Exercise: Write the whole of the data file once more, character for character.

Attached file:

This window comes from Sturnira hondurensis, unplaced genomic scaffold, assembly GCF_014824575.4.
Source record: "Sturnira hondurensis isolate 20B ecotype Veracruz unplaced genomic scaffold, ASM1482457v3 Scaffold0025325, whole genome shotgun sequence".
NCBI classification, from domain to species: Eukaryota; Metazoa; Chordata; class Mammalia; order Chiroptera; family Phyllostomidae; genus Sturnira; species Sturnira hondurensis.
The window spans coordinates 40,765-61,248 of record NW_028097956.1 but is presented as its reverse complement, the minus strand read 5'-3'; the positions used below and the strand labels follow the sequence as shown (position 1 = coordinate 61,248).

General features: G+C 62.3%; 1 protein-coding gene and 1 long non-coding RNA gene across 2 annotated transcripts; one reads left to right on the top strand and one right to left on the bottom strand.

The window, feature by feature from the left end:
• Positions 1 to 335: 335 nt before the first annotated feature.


This window comes from Sturnira hondurensis, unplaced genomic scaffold, assembly GCF_014824575.4.
Source record: "Sturnira hondurensis isolate 20B ecotype Veracruz unplaced genomic scaffold, ASM1482457v3 Scaffold0025325, whole genome shotgun sequence".
NCBI classification, from domain to species: Eukaryota; Metazoa; Chordata; class Mammalia; order Chiroptera; family Phyllostomidae; genus Sturnira; species Sturnira hondurensis.
The window spans coordinates 40,765-61,248 of record NW_028097956.1 but is presented as its reverse complement, the minus strand read 5'-3'; the positions used below and the strand labels follow the sequence as shown (position 1 = coordinate 61,248).

General features: G+C 62.3%; 1 protein-coding gene and 1 long non-coding RNA gene across 2 annotated transcripts; one reads left to right on the top strand and one right to left on the bottom strand.

The window, feature by feature from the left end:
• Positions 1 to 335: 335 nt before the first annotated feature.